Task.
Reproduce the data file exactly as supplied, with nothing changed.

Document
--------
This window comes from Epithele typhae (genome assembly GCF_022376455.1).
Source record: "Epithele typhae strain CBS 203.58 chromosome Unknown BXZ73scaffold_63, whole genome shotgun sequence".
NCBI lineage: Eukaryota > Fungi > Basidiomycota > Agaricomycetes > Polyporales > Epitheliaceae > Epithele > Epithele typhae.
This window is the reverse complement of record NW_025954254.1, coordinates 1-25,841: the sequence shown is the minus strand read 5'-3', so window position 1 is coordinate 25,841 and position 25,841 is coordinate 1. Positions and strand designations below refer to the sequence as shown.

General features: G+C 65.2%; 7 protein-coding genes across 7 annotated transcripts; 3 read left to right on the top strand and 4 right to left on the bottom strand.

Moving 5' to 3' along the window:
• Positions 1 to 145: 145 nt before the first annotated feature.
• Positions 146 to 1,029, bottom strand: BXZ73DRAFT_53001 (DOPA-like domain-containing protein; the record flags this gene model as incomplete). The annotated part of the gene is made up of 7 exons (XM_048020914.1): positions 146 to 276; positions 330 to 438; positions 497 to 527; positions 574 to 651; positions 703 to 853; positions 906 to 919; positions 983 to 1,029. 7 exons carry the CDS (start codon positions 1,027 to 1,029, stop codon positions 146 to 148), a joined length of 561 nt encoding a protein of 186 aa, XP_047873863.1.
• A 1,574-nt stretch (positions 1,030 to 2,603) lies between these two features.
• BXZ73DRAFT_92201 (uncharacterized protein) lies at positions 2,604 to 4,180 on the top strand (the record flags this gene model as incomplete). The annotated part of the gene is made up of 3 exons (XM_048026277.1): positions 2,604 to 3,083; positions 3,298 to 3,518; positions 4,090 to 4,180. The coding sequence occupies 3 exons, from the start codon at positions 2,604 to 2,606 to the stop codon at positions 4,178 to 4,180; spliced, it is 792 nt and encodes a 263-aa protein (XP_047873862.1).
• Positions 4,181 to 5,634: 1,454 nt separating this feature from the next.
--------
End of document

This window comes from Epithele typhae (genome assembly GCF_022376455.1).
Source record: "Epithele typhae strain CBS 203.58 chromosome Unknown BXZ73scaffold_63, whole genome shotgun sequence".
NCBI lineage: Eukaryota > Fungi > Basidiomycota > Agaricomycetes > Polyporales > Epitheliaceae > Epithele > Epithele typhae.
This window is the reverse complement of record NW_025954254.1, coordinates 1-25,841: the sequence shown is the minus strand read 5'-3', so window position 1 is coordinate 25,841 and position 25,841 is coordinate 1. Positions and strand designations below refer to the sequence as shown.

General features: G+C 65.2%; 7 protein-coding genes across 7 annotated transcripts; 3 read left to right on the top strand and 4 right to left on the bottom strand.

Moving 5' to 3' along the window:
• Positions 1 to 145: 145 nt before the first annotated feature.
• Positions 146 to 1,029, bottom strand: BXZ73DRAFT_53001 (DOPA-like domain-containing protein; the record flags this gene model as incomplete). The annotated part of the gene is made up of 7 exons (XM_048020914.1): positions 146 to 276; positions 330 to 438; positions 497 to 527; positions 574 to 651; positions 703 to 853; positions 906 to 919; positions 983 to 1,029. 7 exons carry the CDS (start codon positions 1,027 to 1,029, stop codon positions 146 to 148), a joined length of 561 nt encoding a protein of 186 aa, XP_047873863.1.
• A 1,574-nt stretch (positions 1,030 to 2,603) lies between these two features.
• BXZ73DRAFT_92201 (uncharacterized protein) lies at positions 2,604 to 4,180 on the top strand (the record flags this gene model as incomplete). The annotated part of the gene is made up of 3 exons (XM_048026277.1): positions 2,604 to 3,083; positions 3,298 to 3,518; positions 4,090 to 4,180. The coding sequence occupies 3 exons, from the start codon at positions 2,604 to 2,606 to the stop codon at positions 4,178 to 4,180; spliced, it is 792 nt and encodes a 263-aa protein (XP_047873862.1).
• Positions 4,181 to 5,634: 1,454 nt separating this feature from the next.